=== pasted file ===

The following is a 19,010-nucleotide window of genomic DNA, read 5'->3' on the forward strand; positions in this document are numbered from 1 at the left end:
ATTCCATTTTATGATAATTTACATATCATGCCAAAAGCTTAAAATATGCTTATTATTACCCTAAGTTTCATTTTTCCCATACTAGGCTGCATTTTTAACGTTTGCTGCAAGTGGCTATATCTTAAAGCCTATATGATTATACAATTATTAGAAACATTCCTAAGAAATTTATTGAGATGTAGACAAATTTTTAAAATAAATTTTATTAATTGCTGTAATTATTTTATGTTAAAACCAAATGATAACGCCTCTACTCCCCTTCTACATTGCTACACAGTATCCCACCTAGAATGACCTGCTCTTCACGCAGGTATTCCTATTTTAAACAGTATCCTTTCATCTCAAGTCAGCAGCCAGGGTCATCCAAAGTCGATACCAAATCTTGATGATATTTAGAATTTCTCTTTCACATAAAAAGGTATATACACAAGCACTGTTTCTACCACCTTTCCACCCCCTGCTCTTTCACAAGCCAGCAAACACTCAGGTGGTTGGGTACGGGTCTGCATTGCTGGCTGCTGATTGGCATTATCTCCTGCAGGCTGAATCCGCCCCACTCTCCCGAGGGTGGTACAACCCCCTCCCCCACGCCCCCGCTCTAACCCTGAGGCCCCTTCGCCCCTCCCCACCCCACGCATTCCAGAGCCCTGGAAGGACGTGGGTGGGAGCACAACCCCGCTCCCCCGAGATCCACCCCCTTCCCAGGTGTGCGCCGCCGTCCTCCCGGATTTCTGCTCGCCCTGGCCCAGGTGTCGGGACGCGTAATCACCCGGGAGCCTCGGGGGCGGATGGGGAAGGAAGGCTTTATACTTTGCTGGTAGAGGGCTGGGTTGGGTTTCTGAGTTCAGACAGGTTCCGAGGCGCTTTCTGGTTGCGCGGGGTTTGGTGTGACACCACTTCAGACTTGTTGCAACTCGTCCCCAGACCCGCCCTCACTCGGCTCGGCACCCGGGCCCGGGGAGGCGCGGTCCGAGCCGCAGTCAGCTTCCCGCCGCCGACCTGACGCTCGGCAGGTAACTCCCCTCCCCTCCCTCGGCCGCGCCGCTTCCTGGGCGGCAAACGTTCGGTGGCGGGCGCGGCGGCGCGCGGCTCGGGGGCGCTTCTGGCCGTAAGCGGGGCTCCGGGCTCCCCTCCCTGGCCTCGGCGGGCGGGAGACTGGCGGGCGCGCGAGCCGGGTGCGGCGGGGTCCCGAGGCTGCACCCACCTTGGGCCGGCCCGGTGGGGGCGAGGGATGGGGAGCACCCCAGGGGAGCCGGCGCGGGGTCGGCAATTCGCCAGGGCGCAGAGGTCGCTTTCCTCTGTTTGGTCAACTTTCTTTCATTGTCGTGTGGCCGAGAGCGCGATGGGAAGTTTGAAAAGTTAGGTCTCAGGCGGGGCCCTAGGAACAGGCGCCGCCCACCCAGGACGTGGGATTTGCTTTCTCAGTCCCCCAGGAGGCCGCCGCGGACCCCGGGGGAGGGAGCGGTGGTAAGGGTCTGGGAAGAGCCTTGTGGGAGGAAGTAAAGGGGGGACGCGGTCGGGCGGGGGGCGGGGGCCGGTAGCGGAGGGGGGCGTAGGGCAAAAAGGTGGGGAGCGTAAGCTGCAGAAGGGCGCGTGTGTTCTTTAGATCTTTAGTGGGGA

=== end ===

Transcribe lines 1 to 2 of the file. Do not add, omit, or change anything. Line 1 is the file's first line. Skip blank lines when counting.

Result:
The following is a 19,010-nucleotide window of genomic DNA, read 5'->3' on the forward strand; positions in this document are numbered from 1 at the left end:
ATTCCATTTTATGATAATTTACATATCATGCCAAAAGCTTAAAATATGCTTATTATTACCCTAAGTTTCATTTTTCCCATACTAGGCTGCATTTTTAACGTTTGCTGCAAGTGGCTATATCTTAAAGCCTATATGATTATACAATTATTAGAAACATTCCTAAGAAATTTATTGAGATGTAGACAAATTTTTAAAATAAATTTTATTAATTGCTGTAATTATTTTATGTTAAAACCAAATGATAACGCCTCTACTCCCCTTCTACATTGCTACACAGTATCCCACCTAGAATGACCTGCTCTTCACGCAGGTATTCCTATTTTAAACAGTATCCTTTCATCTCAAGTCAGCAGCCAGGGTCATCCAAAGTCGATACCAAATCTTGATGATATTTAGAATTTCTCTTTCACATAAAAAGGTATATACACAAGCACTGTTTCTACCACCTTTCCACCCCCTGCTCTTTCACAAGCCAGCAAACACTCAGGTGGTTGGGTACGGGTCTGCATTGCTGGCTGCTGATTGGCATTATCTCCTGCAGGCTGAATCCGCCCCACTCTCCCGAGGGTGGTACAACCCCCTCCCCCACGCCCCCGCTCTAACCCTGAGGCCCCTTCGCCCCTCCCCACCCCACGCATTCCAGAGCCCTGGAAGGACGTGGGTGGGAGCACAACCCCGCTCCCCCGAGATCCACCCCCTTCCCAGGTGTGCGCCGCCGTCCTCCCGGATTTCTGCTCGCCCTGGCCCAGGTGTCGGGACGCGTAATCACCCGGGAGCCTCGGGGGCGGATGGGGAAGGAAGGCTTTATACTTTGCTGGTAGAGGGCTGGGTTGGGTTTCTGAGTTCAGACAGGTTCCGAGGCGCTTTCTGGTTGCGCGGGGTTTGGTGTGACACCACTTCAGACTTGTTGCAACTCGTCCCCAGACCCGCCCTCACTCGGCTCGGCACCCGGGCCCGGGGAGGCGCGGTCCGAGCCGCAGTCAGCTTCCCGCCGCCGACCTGACGCTCGGCAGGTAACTCCCCTCCCCTCCCTCGGCCGCGCCGCTTCCTGGGCGGCAAACGTTCGGTGGCGGGCGCGGCGGCGCGCGGCTCGGGGGCGCTTCTGGCCGTAAGCGGGGCTCCGGGCTCCCCTCCCTGGCCTCGGCGGGCGGGAGACTGGCGGGCGCGCGAGCCGGGTGCGGCGGGGTCCCGAGGCTGCACCCACCTTGGGCCGGCCCGGTGGGGGCGAGGGATGGGGAGCACCCCAGGGGAGCCGGCGCGGGGTCGGCAATTCGCCAGGGCGCAGAGGTCGCTTTCCTCTGTTTGGTCAACTTTCTTTCATTGTCGTGTGGCCGAGAGCGCGATGGGAAGTTTGAAAAGTTAGGTCTCAGGCGGGGCCCTAGGAACAGGCGCCGCCCACCCAGGACGTGGGATTTGCTTTCTCAGTCCCCCAGGAGGCCGCCGCGGACCCCGGGGGAGGGAGCGGTGGTAAGGGTCTGGGAAGAGCCTTGTGGGAGGAAGTAAAGGGGGGACGCGGTCGGGCGGGGGGCGGGGGCCGGTAGCGGAGGGGGGCGTAGGGCAAAAAGGTGGGGAGCGTAAGCTGCAGAAGGGCGCGTGTGTTCTTTAGATCTTTAGTGGGGA